I remember the fall of the Berlin Wall very clearly. I was a few weeks shy of my seventeen birthday, and this momentous event felt as if it came out of nowhere. The Cold War had been the backdrop to my entire life up until that point; the idea that it was ending seemed unimaginable. But just over two years later, the USSR was officially disbanded. Communism in Europe had come to an end.
The thought at the time was that the political right in Europe and the west generally would be the beneficiaries. After all, hadn’t the policies of the Right just been proven to be, well, right? The assumption by many was that the end of communism was the triumph of capitalism, and by that token the ones who had trumpeted the loudest and clearest for such a victory would reap the whirlwind of a new era. And yet the almost exact opposite happened. The 1990s saw the revival of the centre-left in Europe in way no one would have foresaw at the start of the decade. In the UK, it took an election in 1992 in which the Conservatives clung by their nails to power first, but 1997 saw them reduced to 165 seats. Helmet Kohl looked unassailable after the reunification of Germany and yet in 1994 the SPD won a majority in the Bundesrat, the prelude to a crushing defeat by the socialists in the 1998 federal elections, won by a red-green coalition. In America, Bill Clinton managed to beat George H Bush in 1992, even after the victory in the Persian Gulf and the perceived triumph of foreign policy against the Soviet Bloc that he presided over as Vice President. Even in France, where Chirac and the centre-right took power off of Mitterand and the centre-left in 1995, he managed this mostly by dirigism, a state driven economic system that could only be described as centre-left (and was certainly in line with centre-left thinking of the time).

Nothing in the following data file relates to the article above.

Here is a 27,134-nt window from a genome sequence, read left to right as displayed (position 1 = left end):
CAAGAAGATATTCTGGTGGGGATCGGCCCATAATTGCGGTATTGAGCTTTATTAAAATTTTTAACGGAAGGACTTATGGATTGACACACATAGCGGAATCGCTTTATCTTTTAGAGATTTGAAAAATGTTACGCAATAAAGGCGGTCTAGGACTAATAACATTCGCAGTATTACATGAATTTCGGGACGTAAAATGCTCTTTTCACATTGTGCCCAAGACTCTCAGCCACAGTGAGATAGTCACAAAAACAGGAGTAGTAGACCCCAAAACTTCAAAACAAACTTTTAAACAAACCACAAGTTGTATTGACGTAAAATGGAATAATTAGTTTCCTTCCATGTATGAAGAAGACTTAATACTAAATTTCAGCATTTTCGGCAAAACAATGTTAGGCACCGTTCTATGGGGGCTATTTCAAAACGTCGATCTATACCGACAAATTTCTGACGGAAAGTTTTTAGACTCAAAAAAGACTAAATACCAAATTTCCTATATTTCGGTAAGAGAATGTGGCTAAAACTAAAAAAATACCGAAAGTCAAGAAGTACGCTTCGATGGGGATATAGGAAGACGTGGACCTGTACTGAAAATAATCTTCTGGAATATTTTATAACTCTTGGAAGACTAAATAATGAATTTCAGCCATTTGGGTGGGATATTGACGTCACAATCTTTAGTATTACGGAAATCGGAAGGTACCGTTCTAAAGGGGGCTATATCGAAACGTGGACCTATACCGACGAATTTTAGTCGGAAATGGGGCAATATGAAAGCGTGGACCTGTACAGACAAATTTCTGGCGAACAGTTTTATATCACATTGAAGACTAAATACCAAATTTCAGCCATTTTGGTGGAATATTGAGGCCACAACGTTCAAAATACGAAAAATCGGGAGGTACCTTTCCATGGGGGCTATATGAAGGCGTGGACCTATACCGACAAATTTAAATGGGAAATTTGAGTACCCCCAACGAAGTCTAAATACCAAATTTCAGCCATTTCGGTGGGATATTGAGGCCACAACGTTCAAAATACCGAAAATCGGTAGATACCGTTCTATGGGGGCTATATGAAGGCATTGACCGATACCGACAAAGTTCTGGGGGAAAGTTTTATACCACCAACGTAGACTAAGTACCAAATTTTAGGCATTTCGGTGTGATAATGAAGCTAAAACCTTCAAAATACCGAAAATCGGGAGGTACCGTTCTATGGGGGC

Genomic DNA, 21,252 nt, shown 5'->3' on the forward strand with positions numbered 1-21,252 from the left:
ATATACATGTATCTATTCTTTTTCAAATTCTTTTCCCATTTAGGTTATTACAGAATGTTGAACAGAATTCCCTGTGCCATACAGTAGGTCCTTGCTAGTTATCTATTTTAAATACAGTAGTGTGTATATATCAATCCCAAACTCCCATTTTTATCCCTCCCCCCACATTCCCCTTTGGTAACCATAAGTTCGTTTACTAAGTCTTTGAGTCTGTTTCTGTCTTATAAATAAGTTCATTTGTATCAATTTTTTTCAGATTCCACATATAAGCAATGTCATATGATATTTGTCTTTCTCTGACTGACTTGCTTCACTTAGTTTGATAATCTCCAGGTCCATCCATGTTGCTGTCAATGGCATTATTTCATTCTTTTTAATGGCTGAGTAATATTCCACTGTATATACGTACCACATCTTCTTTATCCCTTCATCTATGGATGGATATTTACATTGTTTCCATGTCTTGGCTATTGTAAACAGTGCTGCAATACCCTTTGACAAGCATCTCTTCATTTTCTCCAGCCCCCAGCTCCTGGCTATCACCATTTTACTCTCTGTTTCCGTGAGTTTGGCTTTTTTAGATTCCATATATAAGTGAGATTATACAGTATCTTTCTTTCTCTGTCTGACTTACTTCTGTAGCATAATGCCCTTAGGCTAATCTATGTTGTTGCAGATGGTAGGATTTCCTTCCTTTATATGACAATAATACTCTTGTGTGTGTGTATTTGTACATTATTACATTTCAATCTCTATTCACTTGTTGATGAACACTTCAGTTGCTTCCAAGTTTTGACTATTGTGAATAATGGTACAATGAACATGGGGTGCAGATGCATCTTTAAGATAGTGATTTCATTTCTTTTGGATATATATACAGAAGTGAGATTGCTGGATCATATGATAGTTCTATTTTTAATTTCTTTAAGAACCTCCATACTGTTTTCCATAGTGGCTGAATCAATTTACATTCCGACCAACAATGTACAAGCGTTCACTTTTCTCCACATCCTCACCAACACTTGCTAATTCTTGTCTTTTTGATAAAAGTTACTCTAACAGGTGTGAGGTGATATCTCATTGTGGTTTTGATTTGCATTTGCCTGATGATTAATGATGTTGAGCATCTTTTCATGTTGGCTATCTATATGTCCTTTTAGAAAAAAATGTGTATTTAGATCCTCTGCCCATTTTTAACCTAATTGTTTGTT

How? The fall of communism gave people in the west a renewed sense of optimism and hope – the centre-left read this and capitalised on it while the Right sat back and assumed power would fall naturally to them. The centre-right parties managed to make themselves look stuck in the Cold War politics that everyone wanted to move on from.
This centre-left hegemony was hurt by the events of September 11, 2001 and its aftermath, but it wasn’t until the 2008 crash that it really fell apart. Ironically, in a mirror image of 1989, it was assumed by many that it was the Left that would benefit from the events of the financial downturn as it had supposedly demonstrated the folly of capitalism. And yet just like a reverse play of the 90s, it was the centre-right that soon found itself in the ascendency. The UK had a Conservative prime minister in a couple years time on from the crash; the Christian Democrats tightened their grip in Germany; even when the Left was able to make a breakthrough it was either a victory for far-leftism like Syriza in Greece (thus supplanting the old centre-left parties in the process), or was a crushing failure like the Hollande presidency has been.
Given the symmetry, the centre-left can learn a lot from the last two decades. The Tories seemed dead in Britain a decade ago, a party that would seemingly never get back into power. Even in 2010, it could only get there via coalition. Yet they now have a majority, albeit a small one (for now). Many of the lessons are directly applicable: get a personable leader, fight tooth and nail to claim the centre ground from the other side and wait for your moment carefully, pouncing when it does. These things can be hard to read however: as both the Berlin Wall and the last financial crash demonstrated, sometimes an event can cause the exact opposite thing to happen from what everyone expected.